LISBON Feb 19 A financial trading tax will hurt
Portugal's already weak competitiveness and the country should
at least wait until its European partners fully apply it before
following suit, the head of the NYSE Euronext Lisbon bourse said
Portugal's government said in this year's budget it aims to
impose a transactions tax of up to 0.3 percent, going beyond the
European proposal for a tax rate of just 0.1 percent, but it has
yet to put forward the actual legislation.
"For countries like Portugal that have a great need to
attract capital, any such onerous move can only produce the
opposite affect from what is intended", Luis Laginha told a
banking and investor conference.
"We're not in favour of the tax, we say it loud and clear."
The European Commission last week formally proposed the tax
in 11 countries from 2014 to boost revenue and make banks pay
for taxpayer help received in the financial crisis, raising up
to 35 billion euros annually.
A further 16 EU nations have rejected the idea, with critics
saying it will cut trading volumes, hurt future pensions and
perhaps lead to double taxation.
Portugal, whose economy has suffered from weak
competitiveness for more than a decade, is in its worst
recession since the 1970s as it applies painful austerity
measures under an international bailout programme.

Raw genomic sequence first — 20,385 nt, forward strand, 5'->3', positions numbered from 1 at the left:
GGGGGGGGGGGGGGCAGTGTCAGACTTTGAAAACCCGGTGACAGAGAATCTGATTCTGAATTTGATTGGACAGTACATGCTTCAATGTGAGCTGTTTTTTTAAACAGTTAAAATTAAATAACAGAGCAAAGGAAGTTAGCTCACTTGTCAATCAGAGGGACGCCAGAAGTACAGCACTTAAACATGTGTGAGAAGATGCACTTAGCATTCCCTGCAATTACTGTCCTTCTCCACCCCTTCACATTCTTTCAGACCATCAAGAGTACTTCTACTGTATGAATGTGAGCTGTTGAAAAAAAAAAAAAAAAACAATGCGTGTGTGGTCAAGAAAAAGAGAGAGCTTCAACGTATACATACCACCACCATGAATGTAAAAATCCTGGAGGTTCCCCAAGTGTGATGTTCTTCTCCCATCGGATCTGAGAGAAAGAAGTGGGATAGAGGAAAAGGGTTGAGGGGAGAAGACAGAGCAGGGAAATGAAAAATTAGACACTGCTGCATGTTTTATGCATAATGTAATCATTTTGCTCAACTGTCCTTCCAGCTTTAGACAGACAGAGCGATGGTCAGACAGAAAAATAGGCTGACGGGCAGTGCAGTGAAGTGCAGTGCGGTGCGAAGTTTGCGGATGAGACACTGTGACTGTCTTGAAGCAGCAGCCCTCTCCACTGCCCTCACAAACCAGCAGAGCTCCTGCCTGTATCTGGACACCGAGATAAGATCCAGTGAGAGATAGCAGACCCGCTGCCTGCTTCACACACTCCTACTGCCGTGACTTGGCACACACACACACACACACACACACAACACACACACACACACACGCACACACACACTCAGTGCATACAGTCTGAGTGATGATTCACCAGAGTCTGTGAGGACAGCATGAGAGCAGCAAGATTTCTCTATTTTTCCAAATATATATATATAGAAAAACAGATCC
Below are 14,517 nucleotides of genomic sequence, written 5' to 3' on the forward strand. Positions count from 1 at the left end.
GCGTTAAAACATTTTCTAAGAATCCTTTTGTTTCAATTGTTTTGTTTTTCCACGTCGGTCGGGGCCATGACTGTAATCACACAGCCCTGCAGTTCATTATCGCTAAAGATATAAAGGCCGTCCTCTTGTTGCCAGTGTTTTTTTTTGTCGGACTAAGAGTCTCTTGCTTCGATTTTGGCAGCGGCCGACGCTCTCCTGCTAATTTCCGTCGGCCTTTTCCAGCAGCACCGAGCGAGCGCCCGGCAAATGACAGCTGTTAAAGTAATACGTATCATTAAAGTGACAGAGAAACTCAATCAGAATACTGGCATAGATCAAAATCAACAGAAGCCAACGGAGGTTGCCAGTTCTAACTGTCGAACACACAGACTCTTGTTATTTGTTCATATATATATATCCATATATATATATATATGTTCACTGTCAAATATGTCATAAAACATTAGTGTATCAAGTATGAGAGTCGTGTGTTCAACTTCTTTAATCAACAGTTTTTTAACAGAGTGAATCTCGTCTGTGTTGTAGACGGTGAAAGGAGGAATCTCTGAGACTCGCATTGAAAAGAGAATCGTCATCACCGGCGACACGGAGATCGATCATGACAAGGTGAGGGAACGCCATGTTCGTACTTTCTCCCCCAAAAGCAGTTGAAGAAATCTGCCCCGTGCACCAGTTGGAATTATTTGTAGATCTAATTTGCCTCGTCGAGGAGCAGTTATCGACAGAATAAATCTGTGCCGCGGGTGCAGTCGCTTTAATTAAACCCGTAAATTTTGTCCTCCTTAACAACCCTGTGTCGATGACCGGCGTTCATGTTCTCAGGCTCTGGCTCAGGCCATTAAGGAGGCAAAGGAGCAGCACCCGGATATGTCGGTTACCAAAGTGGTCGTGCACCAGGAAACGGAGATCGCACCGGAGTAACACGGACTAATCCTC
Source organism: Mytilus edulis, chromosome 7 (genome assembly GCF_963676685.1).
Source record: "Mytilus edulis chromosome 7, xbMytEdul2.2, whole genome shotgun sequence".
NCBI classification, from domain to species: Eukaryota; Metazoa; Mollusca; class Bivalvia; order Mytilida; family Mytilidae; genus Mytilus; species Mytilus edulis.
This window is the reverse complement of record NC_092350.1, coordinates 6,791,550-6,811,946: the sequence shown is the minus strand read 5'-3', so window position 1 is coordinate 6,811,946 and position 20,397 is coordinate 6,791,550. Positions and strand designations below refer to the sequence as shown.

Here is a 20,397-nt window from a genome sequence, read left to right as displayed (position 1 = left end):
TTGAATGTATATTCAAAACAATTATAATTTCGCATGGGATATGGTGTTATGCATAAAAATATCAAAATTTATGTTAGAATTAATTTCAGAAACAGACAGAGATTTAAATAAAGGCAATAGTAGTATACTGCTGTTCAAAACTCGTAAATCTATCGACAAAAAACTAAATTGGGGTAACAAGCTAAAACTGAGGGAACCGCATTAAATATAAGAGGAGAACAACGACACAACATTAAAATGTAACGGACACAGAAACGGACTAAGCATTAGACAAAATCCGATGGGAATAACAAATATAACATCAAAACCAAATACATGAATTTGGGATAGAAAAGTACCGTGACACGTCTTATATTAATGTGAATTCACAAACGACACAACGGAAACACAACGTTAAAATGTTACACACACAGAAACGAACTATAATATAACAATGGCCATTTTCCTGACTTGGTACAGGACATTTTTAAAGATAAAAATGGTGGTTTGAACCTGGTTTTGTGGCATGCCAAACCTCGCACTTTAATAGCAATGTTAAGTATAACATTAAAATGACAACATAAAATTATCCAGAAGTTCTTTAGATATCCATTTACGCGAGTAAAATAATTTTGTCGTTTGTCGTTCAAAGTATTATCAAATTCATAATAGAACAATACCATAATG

The head of the Portuguese Banking Association, Fernando
Faria de Oliveira, told the conference the planned tax was
"another competitive disadvantage for Portuguese banks" that
could "displace transactions, diminish market liquidity and have
very negative effects on the economy".
No government officials spoke at the conference.
Euronext Lisbon's Laginha said that if the tax was
adopted, Portugal should insist on its universal application and
not impose it before all its financially relevant partners
commit themselves to the measure.
Laginha said that the planned measure does not take into
consideration Portugal's weak ability to attract investment
compared to its European peers and that its competitiveness
would be further hurt as a result.
(Reporting By Sergio Goncalves, writing by Andrei Khalip;
Editing by Hugh Lawson)